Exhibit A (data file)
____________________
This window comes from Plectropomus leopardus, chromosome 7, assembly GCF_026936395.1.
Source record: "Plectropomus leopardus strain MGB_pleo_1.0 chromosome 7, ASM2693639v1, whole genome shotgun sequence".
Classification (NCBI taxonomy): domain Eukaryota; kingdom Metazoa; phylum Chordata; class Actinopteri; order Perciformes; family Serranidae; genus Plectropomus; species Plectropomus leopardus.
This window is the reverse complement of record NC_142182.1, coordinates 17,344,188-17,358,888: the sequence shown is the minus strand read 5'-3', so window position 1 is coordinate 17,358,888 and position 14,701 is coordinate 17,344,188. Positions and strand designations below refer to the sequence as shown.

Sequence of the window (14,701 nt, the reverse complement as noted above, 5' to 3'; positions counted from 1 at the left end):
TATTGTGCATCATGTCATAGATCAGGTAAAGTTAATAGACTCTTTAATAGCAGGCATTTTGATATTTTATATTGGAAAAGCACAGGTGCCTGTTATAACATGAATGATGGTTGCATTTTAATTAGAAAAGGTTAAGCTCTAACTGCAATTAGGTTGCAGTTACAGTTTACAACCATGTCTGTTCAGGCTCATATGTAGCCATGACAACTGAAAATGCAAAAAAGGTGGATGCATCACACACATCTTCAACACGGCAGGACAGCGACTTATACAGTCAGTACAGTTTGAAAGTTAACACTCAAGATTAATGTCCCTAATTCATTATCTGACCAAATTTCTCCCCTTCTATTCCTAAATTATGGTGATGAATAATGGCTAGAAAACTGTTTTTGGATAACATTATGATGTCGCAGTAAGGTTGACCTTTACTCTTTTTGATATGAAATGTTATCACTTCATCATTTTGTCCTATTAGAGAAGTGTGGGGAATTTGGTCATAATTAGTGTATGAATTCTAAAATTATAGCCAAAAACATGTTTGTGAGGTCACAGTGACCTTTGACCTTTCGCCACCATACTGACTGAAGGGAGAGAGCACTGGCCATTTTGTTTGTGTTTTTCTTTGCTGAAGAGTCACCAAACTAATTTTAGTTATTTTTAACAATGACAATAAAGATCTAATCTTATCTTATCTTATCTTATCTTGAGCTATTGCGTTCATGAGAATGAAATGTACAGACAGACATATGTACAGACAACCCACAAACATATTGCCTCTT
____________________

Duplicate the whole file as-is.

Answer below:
This window comes from Plectropomus leopardus, chromosome 7, assembly GCF_026936395.1.
Source record: "Plectropomus leopardus strain MGB_pleo_1.0 chromosome 7, ASM2693639v1, whole genome shotgun sequence".
Classification (NCBI taxonomy): domain Eukaryota; kingdom Metazoa; phylum Chordata; class Actinopteri; order Perciformes; family Serranidae; genus Plectropomus; species Plectropomus leopardus.
This window is the reverse complement of record NC_142182.1, coordinates 17,344,188-17,358,888: the sequence shown is the minus strand read 5'-3', so window position 1 is coordinate 17,358,888 and position 14,701 is coordinate 17,344,188. Positions and strand designations below refer to the sequence as shown.

Sequence of the window (14,701 nt, the reverse complement as noted above, 5' to 3'; positions counted from 1 at the left end):
TATTGTGCATCATGTCATAGATCAGGTAAAGTTAATAGACTCTTTAATAGCAGGCATTTTGATATTTTATATTGGAAAAGCACAGGTGCCTGTTATAACATGAATGATGGTTGCATTTTAATTAGAAAAGGTTAAGCTCTAACTGCAATTAGGTTGCAGTTACAGTTTACAACCATGTCTGTTCAGGCTCATATGTAGCCATGACAACTGAAAATGCAAAAAAGGTGGATGCATCACACACATCTTCAACACGGCAGGACAGCGACTTATACAGTCAGTACAGTTTGAAAGTTAACACTCAAGATTAATGTCCCTAATTCATTATCTGACCAAATTTCTCCCCTTCTATTCCTAAATTATGGTGATGAATAATGGCTAGAAAACTGTTTTTGGATAACATTATGATGTCGCAGTAAGGTTGACCTTTACTCTTTTTGATATGAAATGTTATCACTTCATCATTTTGTCCTATTAGAGAAGTGTGGGGAATTTGGTCATAATTAGTGTATGAATTCTAAAATTATAGCCAAAAACATGTTTGTGAGGTCACAGTGACCTTTGACCTTTCGCCACCATACTGACTGAAGGGAGAGAGCACTGGCCATTTTGTTTGTGTTTTTCTTTGCTGAAGAGTCACCAAACTAATTTTAGTTATTTTTAACAATGACAATAAAGATCTAATCTTATCTTATCTTATCTTATCTTGAGCTATTGCGTTCATGAGAATGAAATGTACAGACAGACATATGTACAGACAACCCACAAACATATTGCCTCTT